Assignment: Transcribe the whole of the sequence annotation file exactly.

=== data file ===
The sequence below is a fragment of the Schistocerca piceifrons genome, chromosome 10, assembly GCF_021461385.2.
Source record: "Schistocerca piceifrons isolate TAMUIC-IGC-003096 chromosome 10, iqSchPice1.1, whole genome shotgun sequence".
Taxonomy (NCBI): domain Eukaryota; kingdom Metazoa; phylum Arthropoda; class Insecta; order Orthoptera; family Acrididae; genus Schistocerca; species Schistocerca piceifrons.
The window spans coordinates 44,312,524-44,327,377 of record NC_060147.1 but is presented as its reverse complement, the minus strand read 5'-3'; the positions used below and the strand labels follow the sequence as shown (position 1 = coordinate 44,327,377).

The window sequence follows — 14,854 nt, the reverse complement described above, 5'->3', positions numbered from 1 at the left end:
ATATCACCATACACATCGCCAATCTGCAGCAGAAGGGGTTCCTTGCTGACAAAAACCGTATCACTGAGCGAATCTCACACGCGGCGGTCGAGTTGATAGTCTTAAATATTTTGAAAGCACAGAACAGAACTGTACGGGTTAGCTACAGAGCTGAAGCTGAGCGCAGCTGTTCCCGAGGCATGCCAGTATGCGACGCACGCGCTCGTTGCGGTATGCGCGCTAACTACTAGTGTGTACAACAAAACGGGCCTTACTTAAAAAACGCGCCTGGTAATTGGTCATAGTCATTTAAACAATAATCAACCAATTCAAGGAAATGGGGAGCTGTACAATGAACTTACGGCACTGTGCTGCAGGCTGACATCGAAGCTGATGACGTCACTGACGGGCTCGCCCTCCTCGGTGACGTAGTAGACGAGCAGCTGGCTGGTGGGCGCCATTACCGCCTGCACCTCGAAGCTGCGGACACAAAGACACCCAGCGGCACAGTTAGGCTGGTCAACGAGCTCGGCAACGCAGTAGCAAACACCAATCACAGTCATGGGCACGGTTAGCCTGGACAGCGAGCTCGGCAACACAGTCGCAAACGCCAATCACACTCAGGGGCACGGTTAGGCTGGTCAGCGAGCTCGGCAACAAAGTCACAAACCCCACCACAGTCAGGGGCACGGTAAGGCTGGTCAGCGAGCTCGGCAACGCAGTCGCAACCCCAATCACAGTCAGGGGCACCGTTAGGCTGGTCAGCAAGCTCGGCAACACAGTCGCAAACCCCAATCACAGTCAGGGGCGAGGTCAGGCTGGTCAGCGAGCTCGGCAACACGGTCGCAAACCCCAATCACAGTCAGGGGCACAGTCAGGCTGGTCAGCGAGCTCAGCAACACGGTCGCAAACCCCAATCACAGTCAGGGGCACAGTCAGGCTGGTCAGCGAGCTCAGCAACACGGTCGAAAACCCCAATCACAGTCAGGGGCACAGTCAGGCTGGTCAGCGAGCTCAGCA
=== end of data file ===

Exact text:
The sequence below is a fragment of the Schistocerca piceifrons genome, chromosome 10, assembly GCF_021461385.2.
Source record: "Schistocerca piceifrons isolate TAMUIC-IGC-003096 chromosome 10, iqSchPice1.1, whole genome shotgun sequence".
Taxonomy (NCBI): domain Eukaryota; kingdom Metazoa; phylum Arthropoda; class Insecta; order Orthoptera; family Acrididae; genus Schistocerca; species Schistocerca piceifrons.
The window spans coordinates 44,312,524-44,327,377 of record NC_060147.1 but is presented as its reverse complement, the minus strand read 5'-3'; the positions used below and the strand labels follow the sequence as shown (position 1 = coordinate 44,327,377).

The window sequence follows — 14,854 nt, the reverse complement described above, 5'->3', positions numbered from 1 at the left end:
ATATCACCATACACATCGCCAATCTGCAGCAGAAGGGGTTCCTTGCTGACAAAAACCGTATCACTGAGCGAATCTCACACGCGGCGGTCGAGTTGATAGTCTTAAATATTTTGAAAGCACAGAACAGAACTGTACGGGTTAGCTACAGAGCTGAAGCTGAGCGCAGCTGTTCCCGAGGCATGCCAGTATGCGACGCACGCGCTCGTTGCGGTATGCGCGCTAACTACTAGTGTGTACAACAAAACGGGCCTTACTTAAAAAACGCGCCTGGTAATTGGTCATAGTCATTTAAACAATAATCAACCAATTCAAGGAAATGGGGAGCTGTACAATGAACTTACGGCACTGTGCTGCAGGCTGACATCGAAGCTGATGACGTCACTGACGGGCTCGCCCTCCTCGGTGACGTAGTAGACGAGCAGCTGGCTGGTGGGCGCCATTACCGCCTGCACCTCGAAGCTGCGGACACAAAGACACCCAGCGGCACAGTTAGGCTGGTCAACGAGCTCGGCAACGCAGTAGCAAACACCAATCACAGTCATGGGCACGGTTAGCCTGGACAGCGAGCTCGGCAACACAGTCGCAAACGCCAATCACACTCAGGGGCACGGTTAGGCTGGTCAGCGAGCTCGGCAACAAAGTCACAAACCCCACCACAGTCAGGGGCACGGTAAGGCTGGTCAGCGAGCTCGGCAACGCAGTCGCAACCCCAATCACAGTCAGGGGCACCGTTAGGCTGGTCAGCAAGCTCGGCAACACAGTCGCAAACCCCAATCACAGTCAGGGGCGAGGTCAGGCTGGTCAGCGAGCTCGGCAACACGGTCGCAAACCCCAATCACAGTCAGGGGCACAGTCAGGCTGGTCAGCGAGCTCAGCAACACGGTCGCAAACCCCAATCACAGTCAGGGGCACAGTCAGGCTGGTCAGCGAGCTCAGCAACACGGTCGAAAACCCCAATCACAGTCAGGGGCACAGTCAGGCTGGTCAGCGAGCTCAGCA